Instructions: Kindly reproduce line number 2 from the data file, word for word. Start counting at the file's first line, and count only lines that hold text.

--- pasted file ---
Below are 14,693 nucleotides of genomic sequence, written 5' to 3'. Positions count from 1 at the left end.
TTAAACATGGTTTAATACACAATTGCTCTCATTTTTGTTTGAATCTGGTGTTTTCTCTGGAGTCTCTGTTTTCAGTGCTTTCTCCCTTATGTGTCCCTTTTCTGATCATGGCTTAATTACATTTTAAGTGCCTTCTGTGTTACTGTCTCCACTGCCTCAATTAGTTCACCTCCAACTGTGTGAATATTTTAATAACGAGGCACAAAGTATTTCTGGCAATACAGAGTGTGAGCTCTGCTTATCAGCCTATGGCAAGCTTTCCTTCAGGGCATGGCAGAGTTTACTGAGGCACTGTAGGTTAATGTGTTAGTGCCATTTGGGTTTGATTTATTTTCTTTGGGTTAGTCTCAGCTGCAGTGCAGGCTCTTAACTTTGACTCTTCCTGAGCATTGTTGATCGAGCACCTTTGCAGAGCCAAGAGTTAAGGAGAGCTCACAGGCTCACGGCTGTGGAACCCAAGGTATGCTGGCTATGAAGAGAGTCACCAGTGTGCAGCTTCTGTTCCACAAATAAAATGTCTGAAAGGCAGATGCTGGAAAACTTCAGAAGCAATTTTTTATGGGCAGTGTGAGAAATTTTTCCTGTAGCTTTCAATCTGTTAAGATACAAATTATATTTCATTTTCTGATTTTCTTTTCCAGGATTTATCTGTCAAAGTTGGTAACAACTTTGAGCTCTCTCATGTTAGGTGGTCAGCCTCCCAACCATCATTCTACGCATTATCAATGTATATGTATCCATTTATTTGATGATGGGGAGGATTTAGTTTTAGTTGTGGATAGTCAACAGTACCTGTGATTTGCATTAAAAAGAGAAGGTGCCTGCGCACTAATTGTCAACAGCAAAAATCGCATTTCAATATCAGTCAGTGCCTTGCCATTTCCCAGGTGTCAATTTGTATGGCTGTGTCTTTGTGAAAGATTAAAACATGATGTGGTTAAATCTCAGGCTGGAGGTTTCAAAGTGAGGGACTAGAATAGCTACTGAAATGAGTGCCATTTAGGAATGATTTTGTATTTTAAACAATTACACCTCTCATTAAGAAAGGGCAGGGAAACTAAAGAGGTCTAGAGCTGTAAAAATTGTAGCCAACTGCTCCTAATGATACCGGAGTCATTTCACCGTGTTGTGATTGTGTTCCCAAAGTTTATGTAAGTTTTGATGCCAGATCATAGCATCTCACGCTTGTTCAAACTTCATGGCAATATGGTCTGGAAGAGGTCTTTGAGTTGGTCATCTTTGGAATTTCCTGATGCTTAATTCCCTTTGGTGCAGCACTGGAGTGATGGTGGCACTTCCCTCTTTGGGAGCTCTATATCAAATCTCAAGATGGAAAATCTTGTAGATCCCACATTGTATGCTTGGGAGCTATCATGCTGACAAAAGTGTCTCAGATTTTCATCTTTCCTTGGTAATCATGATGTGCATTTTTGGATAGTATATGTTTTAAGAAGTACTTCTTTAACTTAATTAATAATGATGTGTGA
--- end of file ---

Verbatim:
TTAAACATGGTTTAATACACAATTGCTCTCATTTTTGTTTGAATCTGGTGTTTTCTCTGGAGTCTCTGTTTTCAGTGCTTTCTCCCTTATGTGTCCCTTTTCTGATCATGGCTTAATTACATTTTAAGTGCCTTCTGTGTTACTGTCTCCACTGCCTCAATTAGTTCACCTCCAACTGTGTGAATATTTTAATAACGAGGCACAAAGTATTTCTGGCAATACAGAGTGTGAGCTCTGCTTATCAGCCTATGGCAAGCTTTCCTTCAGGGCATGGCAGAGTTTACTGAGGCACTGTAGGTTAATGTGTTAGTGCCATTTGGGTTTGATTTATTTTCTTTGGGTTAGTCTCAGCTGCAGTGCAGGCTCTTAACTTTGACTCTTCCTGAGCATTGTTGATCGAGCACCTTTGCAGAGCCAAGAGTTAAGGAGAGCTCACAGGCTCACGGCTGTGGAACCCAAGGTATGCTGGCTATGAAGAGAGTCACCAGTGTGCAGCTTCTGTTCCACAAATAAAATGTCTGAAAGGCAGATGCTGGAAAACTTCAGAAGCAATTTTTTATGGGCAGTGTGAGAAATTTTTCCTGTAGCTTTCAATCTGTTAAGATACAAATTATATTTCATTTTCTGATTTTCTTTTCCAGGATTTATCTGTCAAAGTTGGTAACAACTTTGAGCTCTCTCATGTTAGGTGGTCAGCCTCCCAACCATCATTCTACGCATTATCAATGTATATGTATCCATTTATTTGATGATGGGGAGGATTTAGTTTTAGTTGTGGATAGTCAACAGTACCTGTGATTTGCATTAAAAAGAGAAGGTGCCTGCGCACTAATTGTCAACAGCAAAAATCGCATTTCAATATCAGTCAGTGCCTTGCCATTTCCCAGGTGTCAATTTGTATGGCTGTGTCTTTGTGAAAGATTAAAACATGATGTGGTTAAATCTCAGGCTGGAGGTTTCAAAGTGAGGGACTAGAATAGCTACTGAAATGAGTGCCATTTAGGAATGATTTTGTATTTTAAACAATTACACCTCTCATTAAGAAAGGGCAGGGAAACTAAAGAGGTCTAGAGCTGTAAAAATTGTAGCCAACTGCTCCTAATGATACCGGAGTCATTTCACCGTGTTGTGATTGTGTTCCCAAAGTTTATGTAAGTTTTGATGCCAGATCATAGCATCTCACGCTTGTTCAAACTTCATGGCAATATGGTCTGGAAGAGGTCTTTGAGTTGGTCATCTTTGGAATTTCCTGATGCTTAATTCCCTTTGGTGCAGCACTGGAGTGATGGTGGCACTTCCCTCTTTGGGAGCTCTATATCAAATCTCAAGATGGAAAATCTTGTAGATCCCACATTGTATGCTTGGGAGCTATCATGCTGACAAAAGTGTCTCAGATTTTCATCTTTCCTTGGTAATCATGATGTGCATTTTTGGATAGTATATGTTTTAAGAAGTACTTCTTTAACTTAATTAATAATGATGTGTGA